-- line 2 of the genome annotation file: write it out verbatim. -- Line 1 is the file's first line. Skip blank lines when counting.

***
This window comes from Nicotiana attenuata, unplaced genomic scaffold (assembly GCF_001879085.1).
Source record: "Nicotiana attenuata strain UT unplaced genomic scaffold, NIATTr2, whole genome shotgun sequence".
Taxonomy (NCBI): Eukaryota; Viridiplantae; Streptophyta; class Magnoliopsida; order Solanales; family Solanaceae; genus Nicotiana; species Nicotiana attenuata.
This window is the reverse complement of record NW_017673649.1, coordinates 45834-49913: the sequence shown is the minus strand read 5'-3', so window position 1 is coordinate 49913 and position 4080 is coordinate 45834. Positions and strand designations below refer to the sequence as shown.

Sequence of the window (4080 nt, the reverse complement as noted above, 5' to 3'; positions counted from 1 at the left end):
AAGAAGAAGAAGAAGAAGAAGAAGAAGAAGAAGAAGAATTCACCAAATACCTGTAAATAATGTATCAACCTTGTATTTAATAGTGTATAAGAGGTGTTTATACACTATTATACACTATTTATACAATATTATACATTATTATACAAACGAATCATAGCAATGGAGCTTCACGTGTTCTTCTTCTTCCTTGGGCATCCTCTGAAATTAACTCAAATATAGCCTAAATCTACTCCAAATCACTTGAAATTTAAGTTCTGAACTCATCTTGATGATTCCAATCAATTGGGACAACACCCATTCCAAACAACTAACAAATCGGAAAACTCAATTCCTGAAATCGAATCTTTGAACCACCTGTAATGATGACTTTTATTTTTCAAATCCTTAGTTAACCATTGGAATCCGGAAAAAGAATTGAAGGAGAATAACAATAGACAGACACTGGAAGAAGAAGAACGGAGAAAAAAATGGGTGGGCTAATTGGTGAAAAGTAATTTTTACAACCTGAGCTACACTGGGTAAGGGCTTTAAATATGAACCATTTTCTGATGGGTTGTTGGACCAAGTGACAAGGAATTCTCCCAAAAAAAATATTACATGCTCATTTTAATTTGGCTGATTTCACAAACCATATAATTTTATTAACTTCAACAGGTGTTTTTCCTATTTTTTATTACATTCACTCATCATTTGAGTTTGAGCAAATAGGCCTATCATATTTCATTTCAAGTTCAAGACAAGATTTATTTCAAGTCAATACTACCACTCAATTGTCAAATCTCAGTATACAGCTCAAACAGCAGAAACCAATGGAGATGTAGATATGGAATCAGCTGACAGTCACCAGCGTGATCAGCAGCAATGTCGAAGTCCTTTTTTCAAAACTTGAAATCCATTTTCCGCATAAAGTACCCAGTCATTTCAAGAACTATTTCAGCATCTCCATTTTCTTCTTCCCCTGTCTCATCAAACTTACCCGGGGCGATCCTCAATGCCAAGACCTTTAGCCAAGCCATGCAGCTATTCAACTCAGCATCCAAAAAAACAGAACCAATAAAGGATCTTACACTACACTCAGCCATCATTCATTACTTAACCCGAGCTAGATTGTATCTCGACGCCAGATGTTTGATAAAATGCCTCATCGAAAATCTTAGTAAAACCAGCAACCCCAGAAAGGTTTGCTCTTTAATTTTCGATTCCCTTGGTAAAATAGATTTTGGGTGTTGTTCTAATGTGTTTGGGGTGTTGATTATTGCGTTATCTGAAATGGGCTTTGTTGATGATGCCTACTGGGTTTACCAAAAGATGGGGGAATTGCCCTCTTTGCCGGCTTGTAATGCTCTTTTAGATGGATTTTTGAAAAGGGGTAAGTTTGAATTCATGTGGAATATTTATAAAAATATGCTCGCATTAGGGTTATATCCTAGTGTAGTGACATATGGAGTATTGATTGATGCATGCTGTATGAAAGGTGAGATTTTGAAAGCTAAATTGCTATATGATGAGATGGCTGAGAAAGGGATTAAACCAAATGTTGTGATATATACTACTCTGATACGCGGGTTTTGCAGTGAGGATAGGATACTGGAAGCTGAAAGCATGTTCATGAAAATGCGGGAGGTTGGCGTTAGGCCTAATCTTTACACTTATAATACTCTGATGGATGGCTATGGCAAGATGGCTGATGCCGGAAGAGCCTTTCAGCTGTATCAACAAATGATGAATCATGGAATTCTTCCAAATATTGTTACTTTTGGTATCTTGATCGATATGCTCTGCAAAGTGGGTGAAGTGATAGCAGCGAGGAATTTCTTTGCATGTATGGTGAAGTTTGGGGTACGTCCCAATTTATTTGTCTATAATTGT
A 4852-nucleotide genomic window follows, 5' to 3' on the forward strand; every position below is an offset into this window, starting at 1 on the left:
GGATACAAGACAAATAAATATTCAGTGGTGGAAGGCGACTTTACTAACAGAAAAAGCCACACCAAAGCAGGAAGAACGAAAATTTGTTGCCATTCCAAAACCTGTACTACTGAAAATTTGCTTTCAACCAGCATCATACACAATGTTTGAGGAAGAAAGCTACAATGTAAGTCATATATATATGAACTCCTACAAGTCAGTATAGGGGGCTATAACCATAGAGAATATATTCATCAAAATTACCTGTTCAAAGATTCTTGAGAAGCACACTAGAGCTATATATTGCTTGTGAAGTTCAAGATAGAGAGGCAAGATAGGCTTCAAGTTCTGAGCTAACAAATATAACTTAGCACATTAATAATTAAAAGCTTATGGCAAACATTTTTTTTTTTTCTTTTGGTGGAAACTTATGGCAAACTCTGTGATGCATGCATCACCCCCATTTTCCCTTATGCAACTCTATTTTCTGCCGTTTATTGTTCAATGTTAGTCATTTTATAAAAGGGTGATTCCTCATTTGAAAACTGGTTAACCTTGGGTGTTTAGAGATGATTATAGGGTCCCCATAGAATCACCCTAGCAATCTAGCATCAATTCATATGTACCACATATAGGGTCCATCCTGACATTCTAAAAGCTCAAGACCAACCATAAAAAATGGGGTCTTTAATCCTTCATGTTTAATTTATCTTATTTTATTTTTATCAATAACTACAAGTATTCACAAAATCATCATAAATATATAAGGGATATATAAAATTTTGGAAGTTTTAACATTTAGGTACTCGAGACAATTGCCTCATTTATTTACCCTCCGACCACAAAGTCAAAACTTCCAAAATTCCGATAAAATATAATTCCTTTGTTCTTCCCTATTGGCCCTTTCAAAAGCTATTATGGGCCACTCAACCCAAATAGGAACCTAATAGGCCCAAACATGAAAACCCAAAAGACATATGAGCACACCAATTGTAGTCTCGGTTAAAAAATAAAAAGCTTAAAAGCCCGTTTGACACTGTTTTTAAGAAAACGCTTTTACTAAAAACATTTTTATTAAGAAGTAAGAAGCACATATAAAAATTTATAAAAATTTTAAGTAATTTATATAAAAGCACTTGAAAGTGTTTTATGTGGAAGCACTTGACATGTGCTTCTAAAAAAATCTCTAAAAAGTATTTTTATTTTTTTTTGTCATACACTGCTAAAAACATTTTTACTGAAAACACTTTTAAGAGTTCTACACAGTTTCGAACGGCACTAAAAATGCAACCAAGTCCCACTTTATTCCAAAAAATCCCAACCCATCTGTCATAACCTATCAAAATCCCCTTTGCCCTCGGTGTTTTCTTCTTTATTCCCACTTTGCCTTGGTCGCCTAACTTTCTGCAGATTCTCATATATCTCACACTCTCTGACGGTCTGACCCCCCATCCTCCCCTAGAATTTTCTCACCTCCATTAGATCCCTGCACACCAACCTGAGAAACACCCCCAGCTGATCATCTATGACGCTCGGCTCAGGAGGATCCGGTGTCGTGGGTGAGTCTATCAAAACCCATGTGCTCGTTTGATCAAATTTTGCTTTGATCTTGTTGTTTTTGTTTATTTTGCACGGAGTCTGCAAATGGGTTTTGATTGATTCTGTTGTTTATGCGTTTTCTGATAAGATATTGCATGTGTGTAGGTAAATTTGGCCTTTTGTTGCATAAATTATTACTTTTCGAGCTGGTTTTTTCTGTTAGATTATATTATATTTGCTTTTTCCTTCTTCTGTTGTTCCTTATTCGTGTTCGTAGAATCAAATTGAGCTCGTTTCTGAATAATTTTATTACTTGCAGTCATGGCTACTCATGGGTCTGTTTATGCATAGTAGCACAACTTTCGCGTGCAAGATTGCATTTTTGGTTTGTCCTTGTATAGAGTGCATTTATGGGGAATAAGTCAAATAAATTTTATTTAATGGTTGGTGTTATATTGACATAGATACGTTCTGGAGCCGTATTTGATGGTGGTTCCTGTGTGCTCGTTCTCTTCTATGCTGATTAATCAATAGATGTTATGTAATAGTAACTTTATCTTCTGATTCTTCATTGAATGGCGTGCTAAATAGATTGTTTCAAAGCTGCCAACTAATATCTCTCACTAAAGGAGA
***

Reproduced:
Source record: "Nicotiana attenuata strain UT unplaced genomic scaffold, NIATTr2, whole genome shotgun sequence".